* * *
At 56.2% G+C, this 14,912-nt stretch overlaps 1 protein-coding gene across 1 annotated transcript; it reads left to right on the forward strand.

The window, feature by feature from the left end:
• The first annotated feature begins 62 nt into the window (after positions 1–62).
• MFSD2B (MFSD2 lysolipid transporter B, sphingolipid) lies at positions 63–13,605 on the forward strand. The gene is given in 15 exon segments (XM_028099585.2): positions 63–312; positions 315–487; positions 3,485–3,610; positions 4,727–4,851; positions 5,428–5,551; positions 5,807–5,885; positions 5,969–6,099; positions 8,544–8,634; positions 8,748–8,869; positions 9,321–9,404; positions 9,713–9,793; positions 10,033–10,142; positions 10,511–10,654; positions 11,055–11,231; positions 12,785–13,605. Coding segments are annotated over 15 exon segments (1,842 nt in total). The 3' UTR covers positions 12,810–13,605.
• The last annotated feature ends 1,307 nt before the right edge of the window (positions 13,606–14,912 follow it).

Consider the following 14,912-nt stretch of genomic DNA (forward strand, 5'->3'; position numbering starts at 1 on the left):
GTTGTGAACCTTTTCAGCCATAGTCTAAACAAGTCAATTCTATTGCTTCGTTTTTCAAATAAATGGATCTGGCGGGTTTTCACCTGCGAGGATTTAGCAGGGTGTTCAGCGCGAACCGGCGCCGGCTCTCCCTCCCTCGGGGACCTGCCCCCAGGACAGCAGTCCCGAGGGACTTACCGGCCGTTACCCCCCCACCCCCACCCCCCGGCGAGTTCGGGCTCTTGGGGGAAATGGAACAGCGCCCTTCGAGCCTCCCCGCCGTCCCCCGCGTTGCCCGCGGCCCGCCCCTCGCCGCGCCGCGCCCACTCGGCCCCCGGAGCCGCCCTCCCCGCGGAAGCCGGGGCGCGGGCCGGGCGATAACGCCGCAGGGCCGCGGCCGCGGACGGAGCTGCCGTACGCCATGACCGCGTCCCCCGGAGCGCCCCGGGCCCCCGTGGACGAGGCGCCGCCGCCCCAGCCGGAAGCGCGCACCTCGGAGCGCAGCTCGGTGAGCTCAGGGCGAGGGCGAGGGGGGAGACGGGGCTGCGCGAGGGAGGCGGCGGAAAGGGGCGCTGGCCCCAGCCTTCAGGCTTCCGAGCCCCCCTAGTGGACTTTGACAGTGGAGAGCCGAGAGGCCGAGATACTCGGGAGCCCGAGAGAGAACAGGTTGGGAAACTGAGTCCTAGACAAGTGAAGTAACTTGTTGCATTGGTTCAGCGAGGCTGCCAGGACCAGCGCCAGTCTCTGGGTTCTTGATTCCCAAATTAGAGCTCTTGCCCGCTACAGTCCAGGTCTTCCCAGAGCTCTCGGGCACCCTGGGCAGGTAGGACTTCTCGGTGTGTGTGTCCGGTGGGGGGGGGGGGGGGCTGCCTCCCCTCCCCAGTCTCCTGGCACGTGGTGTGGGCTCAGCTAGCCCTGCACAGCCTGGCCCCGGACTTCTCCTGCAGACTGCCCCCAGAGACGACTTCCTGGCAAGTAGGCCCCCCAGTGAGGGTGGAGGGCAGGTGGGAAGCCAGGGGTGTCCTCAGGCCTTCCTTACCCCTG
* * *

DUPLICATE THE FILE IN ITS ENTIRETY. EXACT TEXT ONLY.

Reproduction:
At 56.2% G+C, this 14,912-nt stretch overlaps 1 protein-coding gene across 1 annotated transcript; it reads left to right on the forward strand.

The window, feature by feature from the left end:
• The first annotated feature begins 62 nt into the window (after positions 1–62).
• MFSD2B (MFSD2 lysolipid transporter B, sphingolipid) lies at positions 63–13,605 on the forward strand. The gene is given in 15 exon segments (XM_028099585.2): positions 63–312; positions 315–487; positions 3,485–3,610; positions 4,727–4,851; positions 5,428–5,551; positions 5,807–5,885; positions 5,969–6,099; positions 8,544–8,634; positions 8,748–8,869; positions 9,321–9,404; positions 9,713–9,793; positions 10,033–10,142; positions 10,511–10,654; positions 11,055–11,231; positions 12,785–13,605. Coding segments are annotated over 15 exon segments (1,842 nt in total). The 3' UTR covers positions 12,810–13,605.
• The last annotated feature ends 1,307 nt before the right edge of the window (positions 13,606–14,912 follow it).

Consider the following 14,912-nt stretch of genomic DNA (forward strand, 5'->3'; position numbering starts at 1 on the left):
GTTGTGAACCTTTTCAGCCATAGTCTAAACAAGTCAATTCTATTGCTTCGTTTTTCAAATAAATGGATCTGGCGGGTTTTCACCTGCGAGGATTTAGCAGGGTGTTCAGCGCGAACCGGCGCCGGCTCTCCCTCCCTCGGGGACCTGCCCCCAGGACAGCAGTCCCGAGGGACTTACCGGCCGTTACCCCCCCACCCCCACCCCCCGGCGAGTTCGGGCTCTTGGGGGAAATGGAACAGCGCCCTTCGAGCCTCCCCGCCGTCCCCCGCGTTGCCCGCGGCCCGCCCCTCGCCGCGCCGCGCCCACTCGGCCCCCGGAGCCGCCCTCCCCGCGGAAGCCGGGGCGCGGGCCGGGCGATAACGCCGCAGGGCCGCGGCCGCGGACGGAGCTGCCGTACGCCATGACCGCGTCCCCCGGAGCGCCCCGGGCCCCCGTGGACGAGGCGCCGCCGCCCCAGCCGGAAGCGCGCACCTCGGAGCGCAGCTCGGTGAGCTCAGGGCGAGGGCGAGGGGGGAGACGGGGCTGCGCGAGGGAGGCGGCGGAAAGGGGCGCTGGCCCCAGCCTTCAGGCTTCCGAGCCCCCCTAGTGGACTTTGACAGTGGAGAGCCGAGAGGCCGAGATACTCGGGAGCCCGAGAGAGAACAGGTTGGGAAACTGAGTCCTAGACAAGTGAAGTAACTTGTTGCATTGGTTCAGCGAGGCTGCCAGGACCAGCGCCAGTCTCTGGGTTCTTGATTCCCAAATTAGAGCTCTTGCCCGCTACAGTCCAGGTCTTCCCAGAGCTCTCGGGCACCCTGGGCAGGTAGGACTTCTCGGTGTGTGTGTCCGGTGGGGGGGGGGGGGGGCTGCCTCCCCTCCCCAGTCTCCTGGCACGTGGTGTGGGCTCAGCTAGCCCTGCACAGCCTGGCCCCGGACTTCTCCTGCAGACTGCCCCCAGAGACGACTTCCTGGCAAGTAGGCCCCCCAGTGAGGGTGGAGGGCAGGTGGGAAGCCAGGGGTGTCCTCAGGCCTTCCTTACCCCTG